If you’re building a startup right now, there’s a painful reality you may be waking up to. Hiring is really hard. Especially right now. The U.S. has the most unfilled jobs in its history, and jobs in the tech startup space tend to be especially difficult to fill.
If your startup can’t hire the right people, it’ll never get off the ground. If it hires the best, you’ll really blast off.
So what can you do to get the best people in this tough hiring climate? Here are seven tips that’ll make it much easier.
1. Create killer job ads
Spend a few minutes on any job board reading the job postings companies write. It’s a great way to put yourself to sleep at night. Even for the jobs that are most in demand, like data scientists, you’ll see posting after posting titled “data scientist” with 20 bullet points of demands from the employer.
Top-notch candidates aren’t looking to see if they can meet your demands. They want to see if you’re the kind of company that can take them even further.
The next time you write a job posting, throw out the job description and the list of qualifications. Instead, write it so that every word is focused on why your ideal candidate should want to work at your company. Tell them about interesting projects, clients, the great people they’ll be working with, advancement opportunities, how cool your office is, etc.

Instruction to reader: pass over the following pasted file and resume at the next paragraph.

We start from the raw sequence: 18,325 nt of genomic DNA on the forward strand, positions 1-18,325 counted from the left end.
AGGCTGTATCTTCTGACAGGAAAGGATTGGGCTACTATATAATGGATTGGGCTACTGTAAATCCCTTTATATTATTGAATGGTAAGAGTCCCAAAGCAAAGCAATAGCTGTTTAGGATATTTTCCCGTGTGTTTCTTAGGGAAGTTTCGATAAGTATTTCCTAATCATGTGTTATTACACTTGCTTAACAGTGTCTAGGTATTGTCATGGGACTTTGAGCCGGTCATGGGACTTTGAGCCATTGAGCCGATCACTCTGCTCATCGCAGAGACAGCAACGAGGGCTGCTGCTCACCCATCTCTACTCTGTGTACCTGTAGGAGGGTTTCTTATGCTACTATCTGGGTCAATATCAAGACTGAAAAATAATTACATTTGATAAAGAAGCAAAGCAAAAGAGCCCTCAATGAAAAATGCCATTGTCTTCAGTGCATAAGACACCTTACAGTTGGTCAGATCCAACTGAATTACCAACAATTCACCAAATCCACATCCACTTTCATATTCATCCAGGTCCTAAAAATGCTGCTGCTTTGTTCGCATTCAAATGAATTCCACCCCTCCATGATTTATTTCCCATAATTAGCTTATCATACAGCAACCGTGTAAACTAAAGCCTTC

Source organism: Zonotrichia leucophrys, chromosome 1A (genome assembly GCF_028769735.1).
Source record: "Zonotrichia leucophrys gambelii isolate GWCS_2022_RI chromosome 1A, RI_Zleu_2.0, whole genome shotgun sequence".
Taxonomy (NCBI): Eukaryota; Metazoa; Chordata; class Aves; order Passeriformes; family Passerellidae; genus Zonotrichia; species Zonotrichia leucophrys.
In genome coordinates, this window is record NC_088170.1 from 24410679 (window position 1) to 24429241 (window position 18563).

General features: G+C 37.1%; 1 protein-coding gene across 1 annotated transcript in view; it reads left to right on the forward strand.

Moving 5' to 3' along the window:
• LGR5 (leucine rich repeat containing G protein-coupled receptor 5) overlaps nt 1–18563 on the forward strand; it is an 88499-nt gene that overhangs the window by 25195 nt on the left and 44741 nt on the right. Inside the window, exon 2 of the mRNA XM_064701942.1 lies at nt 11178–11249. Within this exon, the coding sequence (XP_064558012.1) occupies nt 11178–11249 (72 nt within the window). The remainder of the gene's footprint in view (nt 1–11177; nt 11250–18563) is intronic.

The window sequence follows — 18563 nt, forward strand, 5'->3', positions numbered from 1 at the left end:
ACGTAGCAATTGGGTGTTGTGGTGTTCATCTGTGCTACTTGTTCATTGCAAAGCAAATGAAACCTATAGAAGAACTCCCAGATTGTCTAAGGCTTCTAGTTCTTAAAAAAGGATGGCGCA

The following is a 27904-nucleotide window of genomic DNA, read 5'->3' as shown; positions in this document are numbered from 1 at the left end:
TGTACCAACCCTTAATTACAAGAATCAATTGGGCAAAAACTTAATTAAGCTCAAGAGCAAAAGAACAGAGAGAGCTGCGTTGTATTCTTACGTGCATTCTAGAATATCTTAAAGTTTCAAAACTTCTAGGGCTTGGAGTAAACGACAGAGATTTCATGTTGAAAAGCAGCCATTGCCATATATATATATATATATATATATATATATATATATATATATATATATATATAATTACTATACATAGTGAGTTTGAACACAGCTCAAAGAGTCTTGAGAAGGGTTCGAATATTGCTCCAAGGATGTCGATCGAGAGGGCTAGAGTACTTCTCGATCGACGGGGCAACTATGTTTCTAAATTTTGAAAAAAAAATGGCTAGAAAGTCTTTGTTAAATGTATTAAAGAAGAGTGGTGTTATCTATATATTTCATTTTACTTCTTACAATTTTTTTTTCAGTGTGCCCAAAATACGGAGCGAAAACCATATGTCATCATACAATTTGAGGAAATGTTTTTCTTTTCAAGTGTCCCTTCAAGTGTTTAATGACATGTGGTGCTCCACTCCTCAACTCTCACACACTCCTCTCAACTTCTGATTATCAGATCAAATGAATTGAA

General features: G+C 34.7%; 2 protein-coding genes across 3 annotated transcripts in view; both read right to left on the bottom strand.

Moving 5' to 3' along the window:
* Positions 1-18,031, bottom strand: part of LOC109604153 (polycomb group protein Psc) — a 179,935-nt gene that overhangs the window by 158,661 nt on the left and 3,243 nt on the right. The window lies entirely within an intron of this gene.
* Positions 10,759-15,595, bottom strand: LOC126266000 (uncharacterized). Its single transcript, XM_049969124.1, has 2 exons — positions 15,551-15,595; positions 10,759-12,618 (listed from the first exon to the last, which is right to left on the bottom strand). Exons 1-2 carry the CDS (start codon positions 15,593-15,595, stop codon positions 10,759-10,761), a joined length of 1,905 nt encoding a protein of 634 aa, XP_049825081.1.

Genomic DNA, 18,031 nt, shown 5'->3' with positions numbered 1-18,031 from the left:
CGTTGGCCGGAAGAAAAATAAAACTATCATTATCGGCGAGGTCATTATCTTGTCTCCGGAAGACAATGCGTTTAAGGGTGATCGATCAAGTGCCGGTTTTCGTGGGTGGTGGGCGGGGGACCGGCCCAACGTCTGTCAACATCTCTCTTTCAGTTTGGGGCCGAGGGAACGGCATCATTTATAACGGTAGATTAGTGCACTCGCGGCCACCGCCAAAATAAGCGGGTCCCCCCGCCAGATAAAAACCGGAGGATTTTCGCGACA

Of course, you’ll want to put in a few requirements so you don’t get a pile of unqualified people. Keep these to a minimum – the things that are absolutely required.
You’ll be surprised at the results you’ll get from just doing this one thing.
2. Post to niche job boards
Niche job boards have really proliferated. Do a Google search for “zookeeper job board” and you’ll see what I mean.
There are job boards for remote workers, specific types of software developers, copywriters, you name it. Try posting your jobs to these to reach the right audience.
3. Hire a remote freelancer
Can’t afford one of the positions you need? Not sure if you’re ready to make a full time hire commitment? Try hiring freelancers. Websites like Upwork make it exceedingly easy. With freelancers, you can try people out; and if the person works and it turns out you can afford the position, you can eventually bring them on full time.
You can also easily ramp work up and down as needed and try out multiple people for the job before settling. You’ll find that sites such as Upwork have an amazing array of talent for hire too.
It’s now estimated that by 2020, 40 percent of the workforce will be freelancers. So this isn’t just a novel idea, it’s a wave your company should be riding.
4. Study your hiring competition
This doesn’t necessarily mean companies that are competing with your product or service. It’s anyone who’s hiring for the same positions that you are.
One way to study them is by going to Glassdoor and searching for the position with no location set. You’ll see all the companies hiring for this role, and you can also read what their employees like and don’t like about them. Knowing this can help you decide what kinds of benefits you should offer and how you can differentiate your company.